British and Colonial Forces


At the end of the (First) Matabele War in December 1893 the volunteer units that had been involved were disbanded and a new force named the Rhodesia Horse Volunteers was formed. At the same time the Matabeleland Mounted Police was formed as a forerunner to the British South Africa Company Police (BSACP). In 1894 the Matabeleland Native Police were formed and placed under the control of Native Commissioners. The force was dispersed about the different districts and proved unreliable, defecting to the Matabele. On 18th July 1894 the British South Africa Company jurisdiction over Matabeleland was confirmed by Order in Council. The Jameson Raid (December 1895 / January 1896) involved 500 BSACP taken from Rhodesia to attack the Transvaal, leaving only the Rhodesian Horse Volunteers in Rhodesia (often cited as one of the causes of the Rebellion).

When the Rebellion started in March 1896 laagers were formed at Bulawayo, Gwelo, Belingwe and Mangwe and each case field forces were formed of volunteers (although it was a condition of entering the country as a settler that all able-bodied men were required to join the field forces). These field forces acted independently of each other and of Imperial forces until the arrival of relief forces in May 1896. At this time they were assimilated into columns commanded by Imperial officers and the volunteer tag abandoned. Once the the situation had been stabilised the volunteer forces were disbanded, the Bulawayo Field Force on July 4 1896.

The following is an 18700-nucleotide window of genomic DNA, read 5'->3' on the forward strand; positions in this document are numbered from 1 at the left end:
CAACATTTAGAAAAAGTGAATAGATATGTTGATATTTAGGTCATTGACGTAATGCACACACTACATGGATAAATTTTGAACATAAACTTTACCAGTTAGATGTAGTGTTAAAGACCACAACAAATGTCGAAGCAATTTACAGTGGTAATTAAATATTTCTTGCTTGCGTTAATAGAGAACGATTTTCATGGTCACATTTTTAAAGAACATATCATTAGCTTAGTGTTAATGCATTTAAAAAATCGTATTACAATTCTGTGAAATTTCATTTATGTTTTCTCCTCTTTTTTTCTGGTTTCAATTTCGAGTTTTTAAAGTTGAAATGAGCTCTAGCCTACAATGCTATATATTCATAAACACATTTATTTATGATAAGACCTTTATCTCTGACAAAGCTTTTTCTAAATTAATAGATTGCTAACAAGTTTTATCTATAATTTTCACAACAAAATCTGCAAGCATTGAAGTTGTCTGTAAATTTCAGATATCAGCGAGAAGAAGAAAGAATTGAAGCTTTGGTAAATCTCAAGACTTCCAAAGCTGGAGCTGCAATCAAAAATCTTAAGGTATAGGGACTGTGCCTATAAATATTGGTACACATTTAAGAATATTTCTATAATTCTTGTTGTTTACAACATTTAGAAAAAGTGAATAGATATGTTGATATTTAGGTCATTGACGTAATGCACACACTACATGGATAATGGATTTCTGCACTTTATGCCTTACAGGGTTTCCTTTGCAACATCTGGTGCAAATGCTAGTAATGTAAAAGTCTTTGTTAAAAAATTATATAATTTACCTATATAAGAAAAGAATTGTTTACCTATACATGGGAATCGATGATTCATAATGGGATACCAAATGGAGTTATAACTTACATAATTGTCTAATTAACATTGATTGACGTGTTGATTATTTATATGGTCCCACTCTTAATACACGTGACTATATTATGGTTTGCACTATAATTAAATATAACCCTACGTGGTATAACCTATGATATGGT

The main relief force was the Matabeleland Relief Force comprised of paid volunteers and some regular army units commanded by Colonel Plumer. Recruited in South Africa it took until May 14 to arrive in Bulawayo. A second column from Salisbury consisted of 150 mounted men under the command of Lieutenant-Colonel Robert Beal of the Rhodesia Volunteer Horse. The column set out on the 18th April having been delayed by the difficulty in finding oxen for the wagons due to the rinderpest outbreak. After engagements with the Matabele the column relieved Gwelo on May 1 and continued to join up with the Matabeleland Relief Force eventually reaching Bulawayo on June 2nd.


Dennis Bishop has catalogued the British Order of Battle at British Order of Battle
A summary can be found here